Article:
Anubias and mosses are low light, and thus require less nutrients in balance, so make sure you have floating plants (none are mentioned here), like Water Sprite, Frogbit, Water Lettuce.

For lower plants I would try the common sword plants. I have moderate light, no CO2, and use tabs for these, and they thrive unbelievably. They are also heavy enough to be safe from almost any plant-eater.

Hydrocotyle is one stem plant that often does very well without brighter light (and more nutrients), also good left floating.
I thought the moss balls would be good for my shrimp and snails, apparently they are easy to care for too.
I will get some swords... is that the normal amazon sword?

So I shouldnt get the anubias? I'm pretty sure I have one of those in my tank and it's fine with a lot of light. I'm not quite sure what it is though.
Would it be good to get a val to give the anubias shade?
 

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I would use floating plants for shade, there are several available. k2aqua doesn't always have it in stock, but his listings usually include Ceratopteris cornuta, one of the water sprite species. Everyone else sells C. thalicroides.

I would go with a true moss over moss balls. The balls are more or less smooth while something like Java moss has lots of stems for shrimps to feed off. I have Java moss in my shrimp tank and it's usually full of shrimps. You can see it in my entry in this contest (post #4)
 

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Agree with essjay. As for the Vallisneria, it is fast-growing which is a subjective term, I have never measured growth rates, I just have an understanding of what to expect. My plants remained under 10 inches/25cm so far as I can remember, it was some 10 years ago. They send out runners, and up pop daughter plants that you can leave or pull up or move.

Anubias is OK, with shade or it can form problem algae (black brush is very common in higher lighting).
 
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ella777

ella777

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Agree with essjay. As for the Vallisneria, it is fast-growing which is a subjective term, I have never measured growth rates, I just have an understanding of what to expect. My plants remained under 10 inches/25cm so far as I can remember, it was some 10 years ago. They send out runners, and up pop daughter plants that you can leave or pull up or move.

Anubias is OK, with shade or it can form problem algae (black brush is very common in higher lighting).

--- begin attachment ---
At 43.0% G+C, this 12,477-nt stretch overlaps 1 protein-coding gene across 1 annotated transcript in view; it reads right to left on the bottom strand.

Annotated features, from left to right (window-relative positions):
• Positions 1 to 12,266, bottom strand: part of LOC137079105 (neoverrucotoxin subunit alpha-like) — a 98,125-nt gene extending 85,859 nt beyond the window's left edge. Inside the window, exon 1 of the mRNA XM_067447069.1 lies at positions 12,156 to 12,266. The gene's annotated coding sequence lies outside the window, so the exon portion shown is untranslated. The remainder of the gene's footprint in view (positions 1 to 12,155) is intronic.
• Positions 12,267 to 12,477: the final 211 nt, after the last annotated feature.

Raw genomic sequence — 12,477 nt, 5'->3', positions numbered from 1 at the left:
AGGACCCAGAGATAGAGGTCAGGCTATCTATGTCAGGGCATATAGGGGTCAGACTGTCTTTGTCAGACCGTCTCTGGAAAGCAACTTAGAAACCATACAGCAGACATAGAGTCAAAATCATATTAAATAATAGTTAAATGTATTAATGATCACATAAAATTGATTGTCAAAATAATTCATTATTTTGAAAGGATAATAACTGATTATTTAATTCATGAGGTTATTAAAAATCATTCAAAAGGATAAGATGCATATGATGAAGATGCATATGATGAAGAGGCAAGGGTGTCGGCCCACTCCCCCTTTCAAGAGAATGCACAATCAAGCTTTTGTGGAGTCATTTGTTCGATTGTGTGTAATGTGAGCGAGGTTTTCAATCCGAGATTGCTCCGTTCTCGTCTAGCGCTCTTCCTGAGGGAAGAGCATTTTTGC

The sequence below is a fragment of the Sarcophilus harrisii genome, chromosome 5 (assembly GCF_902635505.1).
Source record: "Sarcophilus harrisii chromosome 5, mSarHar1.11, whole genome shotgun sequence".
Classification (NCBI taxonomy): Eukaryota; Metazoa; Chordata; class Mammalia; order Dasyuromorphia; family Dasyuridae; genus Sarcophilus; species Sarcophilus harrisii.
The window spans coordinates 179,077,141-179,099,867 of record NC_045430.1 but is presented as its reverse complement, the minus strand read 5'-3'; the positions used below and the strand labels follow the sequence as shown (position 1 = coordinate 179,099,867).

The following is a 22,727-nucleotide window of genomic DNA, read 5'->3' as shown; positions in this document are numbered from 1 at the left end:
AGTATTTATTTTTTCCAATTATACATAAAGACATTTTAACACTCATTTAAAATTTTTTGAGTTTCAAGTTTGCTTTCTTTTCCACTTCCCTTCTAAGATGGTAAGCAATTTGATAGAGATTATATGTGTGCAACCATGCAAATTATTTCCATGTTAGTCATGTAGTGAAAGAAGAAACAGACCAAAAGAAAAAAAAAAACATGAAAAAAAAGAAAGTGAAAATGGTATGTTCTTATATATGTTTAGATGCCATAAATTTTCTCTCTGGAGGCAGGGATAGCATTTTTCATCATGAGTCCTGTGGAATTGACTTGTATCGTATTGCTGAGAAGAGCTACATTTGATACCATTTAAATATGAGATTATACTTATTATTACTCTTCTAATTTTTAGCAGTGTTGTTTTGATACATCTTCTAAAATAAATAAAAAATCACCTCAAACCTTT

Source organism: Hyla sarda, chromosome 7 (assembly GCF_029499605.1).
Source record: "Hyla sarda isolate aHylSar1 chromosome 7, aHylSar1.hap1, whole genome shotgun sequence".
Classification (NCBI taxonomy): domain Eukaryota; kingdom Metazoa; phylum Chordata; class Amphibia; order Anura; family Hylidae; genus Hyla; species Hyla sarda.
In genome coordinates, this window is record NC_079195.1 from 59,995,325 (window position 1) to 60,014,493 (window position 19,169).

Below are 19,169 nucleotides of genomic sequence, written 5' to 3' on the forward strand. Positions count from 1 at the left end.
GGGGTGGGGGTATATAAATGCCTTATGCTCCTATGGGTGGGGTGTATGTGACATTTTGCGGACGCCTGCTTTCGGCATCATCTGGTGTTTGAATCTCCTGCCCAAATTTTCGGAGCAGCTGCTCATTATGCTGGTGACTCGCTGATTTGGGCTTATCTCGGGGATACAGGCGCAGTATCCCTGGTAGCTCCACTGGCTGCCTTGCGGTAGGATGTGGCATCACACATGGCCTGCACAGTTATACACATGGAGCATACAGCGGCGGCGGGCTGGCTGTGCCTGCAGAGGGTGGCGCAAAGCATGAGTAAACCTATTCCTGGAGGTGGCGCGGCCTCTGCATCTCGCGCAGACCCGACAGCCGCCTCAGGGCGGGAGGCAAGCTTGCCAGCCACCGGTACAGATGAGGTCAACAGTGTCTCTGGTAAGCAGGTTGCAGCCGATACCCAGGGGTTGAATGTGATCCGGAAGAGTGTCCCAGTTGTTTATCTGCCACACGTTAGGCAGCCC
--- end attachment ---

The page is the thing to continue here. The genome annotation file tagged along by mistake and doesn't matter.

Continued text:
Okay, I wont get the vallisneria. I think I'll get one anubias and see how that goes, I'll keep it under some floaters.
Do you think 55x water lettuce is enough to cover the space? I dont want the whole surface covered.

I've removed and added some plants to my list:
Bacopa Australis
Bacopa Caroliniana
Microsorum pteropus
Hygrophila Polysperma
Elodea Densa
Cryptocoryne willisii
Anubias Barteri Var Nana
Hydrocotyle Leucocephala
Ceratophyllum Demersum
Water Lettuce
Java Moss

I have also got three plants in my current tank which I will use too.
 

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A general comment on selecting plants. The lighting is the first important factor, followed by nutrients. The latter--which includes natural nutrients like CO2 occurring from respiration but more from the decomposition of organics in the substrate, as well as fertilizer supplements be they liquid or substrate tabs--must balance the lighting intensity, then duration. "Problem algae" is usually the guide.

Plants have differing requirements when it comes to the light intensity; photosynthesis will be full out if the light intensity is sufficient to drive it in that plant species, and also provided the nutrients are all available at sufficient levels. There are in very general terms high light requiring plants, moderate light plants, and low light plants. You have several stem plants listed, and these being fast growers means higher light and nutrients. There is overlap, but not all plants will work in any given tank.

I have over the years tried many plants that clearly would not grow under my conditions, so I tossed them and tried something else. I had maybe half a dozen plants that did very well, though not always in any tank, and I stayed with them.

Light over the tank does impact fish. Some will not be colourful under bright light because they are forest fish. They may be seriously impacted, which is why floating plants are almost always to be regarded as "mandatory." This assumes the light is not over bright to begin with.